AC: Tajai – Stanford Anthropology grad, is that right?

T: Yea.

AC: How do you feel that education, that degree has helped your music? Have you incorporated that in your career at all?

T: It’s helped me with research, but that’s about it. School is school, it’s different from music, it just helped me research topics. Aside from that, it maybe helped me be organized in terms of my business, just going to school in general, but that’s about it.

AC: How important is it to you guys that you’re not major label? Do you think that you would have gotten anywhere near what you have accomplished if you were working for a major?

T: You’re just at the mercy of the market. There’s artists like J*Davey, Bilal, artists that you’ll never see their record. They’ve been in the industry now for almost a decade but because it doesn’t fit the labels idea of what records are supposed to be, it never comes out, so in that respect we probably would never have been able to bust the moves we could. It’s still different, it’s not like you’re doing it for a more noble purpose when you’re independent or you’re major. The way it is now, we’re like a major independent, us, DefJux, Rhymesayers, probably Stones Throw are labels where people want to get on the label, so it’s like they’re treating our independent record label like we would treat a major as a signed artist. We have more control, but really the market determines a lot of it and it’s harder right now to not be seen as generic in this marketplace because there’s so much. I mean, I think there’s more musicians than fans almost, especially rappers. So it’s hard to distinguish yourself as far as “into the marketplace,” so in that respect, it might even be better to be on a major label where they have the money to market you, where you have a shoe and a commercial and an appearance on Entourage and all these different things that are going to give you more exposure. Like when we put out a record, when we put out Vulture’s Wisdom, it has 8 videos, and how many of those are going to be on TV? We send them to TV, but do they end up on TV? No. So it’s really like we’re relegated to YouTube and MySpace and satellite radio and internet radio, and that’s the downside of being independent. It’s more a matter of exposure and it’s a double-edged sword. They’ll spend the money to expose you, but if they don’t like what they hear, they’re not going to expose you at all and you might never see the light of day.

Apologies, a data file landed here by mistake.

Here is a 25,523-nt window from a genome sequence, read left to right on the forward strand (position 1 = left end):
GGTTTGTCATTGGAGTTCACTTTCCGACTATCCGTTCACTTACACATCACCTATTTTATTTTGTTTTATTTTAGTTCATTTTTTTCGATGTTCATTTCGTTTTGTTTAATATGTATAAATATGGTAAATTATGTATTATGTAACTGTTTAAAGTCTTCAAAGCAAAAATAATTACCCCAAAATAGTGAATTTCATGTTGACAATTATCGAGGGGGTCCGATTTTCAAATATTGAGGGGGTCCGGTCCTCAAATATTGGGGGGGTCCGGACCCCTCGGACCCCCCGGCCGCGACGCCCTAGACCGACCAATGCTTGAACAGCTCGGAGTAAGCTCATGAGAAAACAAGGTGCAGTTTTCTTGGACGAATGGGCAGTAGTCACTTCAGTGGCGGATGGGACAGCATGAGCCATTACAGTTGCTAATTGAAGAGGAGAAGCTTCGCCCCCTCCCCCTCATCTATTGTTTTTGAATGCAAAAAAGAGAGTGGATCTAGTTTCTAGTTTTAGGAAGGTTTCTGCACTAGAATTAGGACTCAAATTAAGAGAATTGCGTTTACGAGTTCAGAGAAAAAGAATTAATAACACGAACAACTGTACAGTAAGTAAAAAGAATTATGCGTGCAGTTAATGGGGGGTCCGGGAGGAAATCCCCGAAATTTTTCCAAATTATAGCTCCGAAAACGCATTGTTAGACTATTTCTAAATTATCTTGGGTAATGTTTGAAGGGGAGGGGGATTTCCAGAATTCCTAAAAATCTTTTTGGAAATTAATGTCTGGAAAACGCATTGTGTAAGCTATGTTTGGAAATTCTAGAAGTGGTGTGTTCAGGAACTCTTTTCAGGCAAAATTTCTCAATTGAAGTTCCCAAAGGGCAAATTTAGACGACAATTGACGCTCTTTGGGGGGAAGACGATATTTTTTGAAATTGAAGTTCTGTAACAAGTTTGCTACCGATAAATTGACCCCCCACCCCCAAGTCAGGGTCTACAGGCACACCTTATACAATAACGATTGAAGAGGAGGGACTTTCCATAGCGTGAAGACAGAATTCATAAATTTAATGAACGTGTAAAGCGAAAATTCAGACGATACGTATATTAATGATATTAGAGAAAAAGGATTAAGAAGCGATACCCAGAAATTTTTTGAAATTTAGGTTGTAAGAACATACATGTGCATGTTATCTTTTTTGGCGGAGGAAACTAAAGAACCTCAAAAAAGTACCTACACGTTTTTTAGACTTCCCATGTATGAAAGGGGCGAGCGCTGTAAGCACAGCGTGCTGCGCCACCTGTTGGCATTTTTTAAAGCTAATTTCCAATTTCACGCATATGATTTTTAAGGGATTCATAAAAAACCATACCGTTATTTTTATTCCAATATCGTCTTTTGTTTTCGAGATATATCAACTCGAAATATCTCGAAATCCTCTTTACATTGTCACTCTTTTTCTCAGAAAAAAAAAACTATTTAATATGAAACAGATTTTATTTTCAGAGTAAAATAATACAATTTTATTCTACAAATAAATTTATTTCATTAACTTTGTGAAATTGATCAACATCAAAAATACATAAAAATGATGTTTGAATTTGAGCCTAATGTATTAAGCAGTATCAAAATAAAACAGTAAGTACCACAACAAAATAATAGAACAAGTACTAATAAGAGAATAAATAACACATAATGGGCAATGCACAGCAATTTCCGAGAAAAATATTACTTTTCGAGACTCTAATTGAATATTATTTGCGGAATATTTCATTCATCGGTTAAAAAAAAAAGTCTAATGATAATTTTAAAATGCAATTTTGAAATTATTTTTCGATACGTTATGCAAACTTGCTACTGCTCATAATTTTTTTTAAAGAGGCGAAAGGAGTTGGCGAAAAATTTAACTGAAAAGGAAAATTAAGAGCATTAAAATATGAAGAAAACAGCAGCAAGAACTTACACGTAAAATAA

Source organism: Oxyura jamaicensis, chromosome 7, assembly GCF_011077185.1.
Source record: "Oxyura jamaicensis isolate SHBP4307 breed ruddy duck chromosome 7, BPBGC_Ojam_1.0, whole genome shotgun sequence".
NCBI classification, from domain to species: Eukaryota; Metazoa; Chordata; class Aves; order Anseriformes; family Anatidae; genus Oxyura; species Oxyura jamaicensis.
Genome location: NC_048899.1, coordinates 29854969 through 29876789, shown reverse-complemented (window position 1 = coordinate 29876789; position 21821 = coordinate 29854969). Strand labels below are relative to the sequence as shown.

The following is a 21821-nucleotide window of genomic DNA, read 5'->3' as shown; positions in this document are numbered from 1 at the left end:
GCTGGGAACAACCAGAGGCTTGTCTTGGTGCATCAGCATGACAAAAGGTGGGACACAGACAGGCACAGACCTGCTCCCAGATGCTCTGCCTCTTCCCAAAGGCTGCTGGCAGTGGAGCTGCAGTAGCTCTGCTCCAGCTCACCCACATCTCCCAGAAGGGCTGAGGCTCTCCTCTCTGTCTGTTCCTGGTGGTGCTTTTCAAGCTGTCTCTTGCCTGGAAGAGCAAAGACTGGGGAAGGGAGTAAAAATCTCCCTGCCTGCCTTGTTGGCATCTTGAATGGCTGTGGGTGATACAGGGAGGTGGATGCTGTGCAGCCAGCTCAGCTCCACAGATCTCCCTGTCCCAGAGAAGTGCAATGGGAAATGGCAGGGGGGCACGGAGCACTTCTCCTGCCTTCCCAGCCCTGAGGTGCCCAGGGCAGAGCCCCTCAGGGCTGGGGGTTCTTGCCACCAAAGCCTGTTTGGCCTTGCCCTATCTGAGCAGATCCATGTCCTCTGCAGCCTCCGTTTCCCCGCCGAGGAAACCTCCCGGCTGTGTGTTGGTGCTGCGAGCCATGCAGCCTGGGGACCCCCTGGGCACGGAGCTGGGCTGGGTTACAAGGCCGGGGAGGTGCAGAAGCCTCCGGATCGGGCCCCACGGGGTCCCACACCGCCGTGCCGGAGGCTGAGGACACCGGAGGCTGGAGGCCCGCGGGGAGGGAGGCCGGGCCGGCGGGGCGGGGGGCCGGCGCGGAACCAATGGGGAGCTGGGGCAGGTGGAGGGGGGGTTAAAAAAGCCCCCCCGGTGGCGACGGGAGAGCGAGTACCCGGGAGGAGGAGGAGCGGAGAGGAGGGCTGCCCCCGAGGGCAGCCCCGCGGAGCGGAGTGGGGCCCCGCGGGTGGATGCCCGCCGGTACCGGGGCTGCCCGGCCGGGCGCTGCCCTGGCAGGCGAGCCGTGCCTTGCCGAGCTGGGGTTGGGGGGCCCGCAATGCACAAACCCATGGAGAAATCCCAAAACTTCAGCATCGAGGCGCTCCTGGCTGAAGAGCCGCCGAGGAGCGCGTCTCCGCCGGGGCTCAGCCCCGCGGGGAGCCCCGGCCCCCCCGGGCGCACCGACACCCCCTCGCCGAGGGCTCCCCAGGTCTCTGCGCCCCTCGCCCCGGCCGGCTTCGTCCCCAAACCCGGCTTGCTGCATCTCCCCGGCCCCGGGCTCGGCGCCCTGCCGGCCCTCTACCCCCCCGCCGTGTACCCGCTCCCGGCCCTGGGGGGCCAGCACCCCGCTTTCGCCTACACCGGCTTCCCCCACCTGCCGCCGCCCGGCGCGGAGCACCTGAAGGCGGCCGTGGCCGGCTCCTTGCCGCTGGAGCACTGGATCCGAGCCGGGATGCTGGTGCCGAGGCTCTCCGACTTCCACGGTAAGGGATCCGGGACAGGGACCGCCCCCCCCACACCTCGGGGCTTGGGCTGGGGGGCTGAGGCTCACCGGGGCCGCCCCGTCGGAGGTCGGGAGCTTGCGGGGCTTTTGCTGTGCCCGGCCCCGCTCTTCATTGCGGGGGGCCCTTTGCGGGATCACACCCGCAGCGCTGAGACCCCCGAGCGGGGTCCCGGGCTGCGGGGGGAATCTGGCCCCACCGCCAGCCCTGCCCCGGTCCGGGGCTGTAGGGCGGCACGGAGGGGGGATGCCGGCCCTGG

O: If you’re doing it in terms of a business endeavor, you have to take advantage of what’s out there. I feel like for Souls of Mischief at the time, how the market was, us going major label was the best way for us to go at the time. To try to go independent would have been a bad look. It gave us a really good opportunity to get our music out there. We made what we really wanted and it got out to the people. For a time, the labels were all about trying to make super Pop Hip-Hop and I don’t know if they were going towards super avant-garde now, but definitely the tide has changed in terms of which artists are selling records. Lupe Fiasco is outselling artists, he’s like top-tier in terms of who the guy is. Kanye West outselling 50 Cent, so there’s a changing of the guard where if you are really more on the creative side of things, you might be able to get in and bust some moves, if you’ve got what it takes. Some people don’t necessarily have that appeal so it might be bad for them to go the independent route, you gotta really weigh your options. Cause the main thing, what you want to do is get your music out there for people to see you and listen to you and at the end of the day, to me that’s the most important thing. Then you can do whatever you gotta do with your hustle.